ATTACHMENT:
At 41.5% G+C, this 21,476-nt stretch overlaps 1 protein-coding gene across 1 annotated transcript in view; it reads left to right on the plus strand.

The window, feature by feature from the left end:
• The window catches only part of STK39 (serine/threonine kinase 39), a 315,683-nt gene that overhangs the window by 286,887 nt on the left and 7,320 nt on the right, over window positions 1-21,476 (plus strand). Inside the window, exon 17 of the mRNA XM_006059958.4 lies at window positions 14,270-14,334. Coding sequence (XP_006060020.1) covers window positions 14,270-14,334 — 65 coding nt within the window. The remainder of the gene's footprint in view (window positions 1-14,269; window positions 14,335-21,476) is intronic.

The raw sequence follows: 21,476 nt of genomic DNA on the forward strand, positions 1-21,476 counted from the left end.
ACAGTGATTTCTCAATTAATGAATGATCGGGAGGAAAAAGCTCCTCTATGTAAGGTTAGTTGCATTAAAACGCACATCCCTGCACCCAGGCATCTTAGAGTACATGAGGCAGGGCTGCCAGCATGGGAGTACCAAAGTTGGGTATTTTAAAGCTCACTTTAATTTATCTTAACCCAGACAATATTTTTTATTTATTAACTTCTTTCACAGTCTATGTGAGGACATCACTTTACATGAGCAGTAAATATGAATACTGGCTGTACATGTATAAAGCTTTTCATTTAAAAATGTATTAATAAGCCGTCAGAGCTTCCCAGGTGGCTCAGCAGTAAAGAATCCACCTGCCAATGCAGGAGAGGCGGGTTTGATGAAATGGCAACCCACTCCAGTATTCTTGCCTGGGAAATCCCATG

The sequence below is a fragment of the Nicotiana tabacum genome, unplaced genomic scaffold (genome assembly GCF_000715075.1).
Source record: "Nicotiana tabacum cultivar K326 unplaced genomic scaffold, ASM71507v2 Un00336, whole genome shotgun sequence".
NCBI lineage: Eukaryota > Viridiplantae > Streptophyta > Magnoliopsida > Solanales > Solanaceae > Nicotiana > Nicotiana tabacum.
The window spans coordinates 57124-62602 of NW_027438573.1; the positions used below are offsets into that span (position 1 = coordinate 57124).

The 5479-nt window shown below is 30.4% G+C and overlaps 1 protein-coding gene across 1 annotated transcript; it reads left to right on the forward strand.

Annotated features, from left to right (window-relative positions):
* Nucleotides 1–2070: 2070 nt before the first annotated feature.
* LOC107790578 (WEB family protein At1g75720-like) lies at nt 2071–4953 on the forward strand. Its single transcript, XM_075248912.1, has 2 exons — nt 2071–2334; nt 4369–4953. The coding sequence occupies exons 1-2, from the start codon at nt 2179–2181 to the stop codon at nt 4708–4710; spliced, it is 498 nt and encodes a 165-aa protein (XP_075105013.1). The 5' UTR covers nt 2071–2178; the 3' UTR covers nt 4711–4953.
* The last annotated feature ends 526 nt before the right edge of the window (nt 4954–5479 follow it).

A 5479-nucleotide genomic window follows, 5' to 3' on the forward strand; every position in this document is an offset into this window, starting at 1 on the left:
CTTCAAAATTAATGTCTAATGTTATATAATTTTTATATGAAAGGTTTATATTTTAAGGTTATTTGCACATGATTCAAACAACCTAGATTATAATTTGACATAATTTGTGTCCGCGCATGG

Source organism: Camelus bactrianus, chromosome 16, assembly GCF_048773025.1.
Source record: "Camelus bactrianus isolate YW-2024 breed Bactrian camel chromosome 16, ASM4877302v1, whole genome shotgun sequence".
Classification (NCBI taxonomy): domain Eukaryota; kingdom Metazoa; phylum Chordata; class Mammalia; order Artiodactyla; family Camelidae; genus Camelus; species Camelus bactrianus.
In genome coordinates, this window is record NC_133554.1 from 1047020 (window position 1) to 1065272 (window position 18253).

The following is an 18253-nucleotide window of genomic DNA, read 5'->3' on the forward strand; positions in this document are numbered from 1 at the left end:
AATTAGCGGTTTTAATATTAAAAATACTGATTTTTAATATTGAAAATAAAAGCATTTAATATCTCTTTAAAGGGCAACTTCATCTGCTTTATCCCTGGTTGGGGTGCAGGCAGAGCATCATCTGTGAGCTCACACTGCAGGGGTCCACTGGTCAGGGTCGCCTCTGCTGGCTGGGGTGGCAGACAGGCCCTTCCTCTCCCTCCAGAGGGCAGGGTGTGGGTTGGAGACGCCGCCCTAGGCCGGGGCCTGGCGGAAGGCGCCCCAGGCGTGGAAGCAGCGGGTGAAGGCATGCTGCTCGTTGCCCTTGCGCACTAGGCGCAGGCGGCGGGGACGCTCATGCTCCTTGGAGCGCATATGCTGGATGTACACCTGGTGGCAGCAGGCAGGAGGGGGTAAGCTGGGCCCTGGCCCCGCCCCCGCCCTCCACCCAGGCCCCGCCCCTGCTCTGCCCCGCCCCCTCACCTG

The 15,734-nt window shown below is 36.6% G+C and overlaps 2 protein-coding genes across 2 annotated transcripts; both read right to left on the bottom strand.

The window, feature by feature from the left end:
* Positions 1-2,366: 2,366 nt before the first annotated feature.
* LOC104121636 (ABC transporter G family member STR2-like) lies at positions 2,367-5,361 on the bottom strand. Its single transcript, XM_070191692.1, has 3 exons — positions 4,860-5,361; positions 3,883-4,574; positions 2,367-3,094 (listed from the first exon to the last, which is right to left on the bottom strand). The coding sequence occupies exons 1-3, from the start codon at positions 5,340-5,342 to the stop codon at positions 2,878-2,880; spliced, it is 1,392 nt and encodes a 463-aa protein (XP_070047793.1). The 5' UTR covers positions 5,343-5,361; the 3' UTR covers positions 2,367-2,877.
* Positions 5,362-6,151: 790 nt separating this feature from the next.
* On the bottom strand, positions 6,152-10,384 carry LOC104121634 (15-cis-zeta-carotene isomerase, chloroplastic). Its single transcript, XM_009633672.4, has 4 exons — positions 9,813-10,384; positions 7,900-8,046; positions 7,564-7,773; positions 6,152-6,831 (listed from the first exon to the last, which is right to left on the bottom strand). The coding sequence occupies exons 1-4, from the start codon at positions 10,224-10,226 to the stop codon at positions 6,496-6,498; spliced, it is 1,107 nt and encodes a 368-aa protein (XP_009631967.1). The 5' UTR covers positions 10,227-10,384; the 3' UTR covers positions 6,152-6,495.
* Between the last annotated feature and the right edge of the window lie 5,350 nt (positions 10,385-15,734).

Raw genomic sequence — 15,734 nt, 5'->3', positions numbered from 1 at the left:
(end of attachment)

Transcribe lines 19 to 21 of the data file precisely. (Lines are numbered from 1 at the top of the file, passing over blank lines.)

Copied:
Classification (NCBI taxonomy): domain Eukaryota; kingdom Metazoa; phylum Chordata; class Mammalia; order Artiodactyla; family Camelidae; genus Camelus; species Camelus bactrianus.
In genome coordinates, this window is record NC_133554.1 from 1047020 (window position 1) to 1065272 (window position 18253).

The following is an 18253-nucleotide window of genomic DNA, read 5'->3' on the forward strand; positions in this document are numbered from 1 at the left end: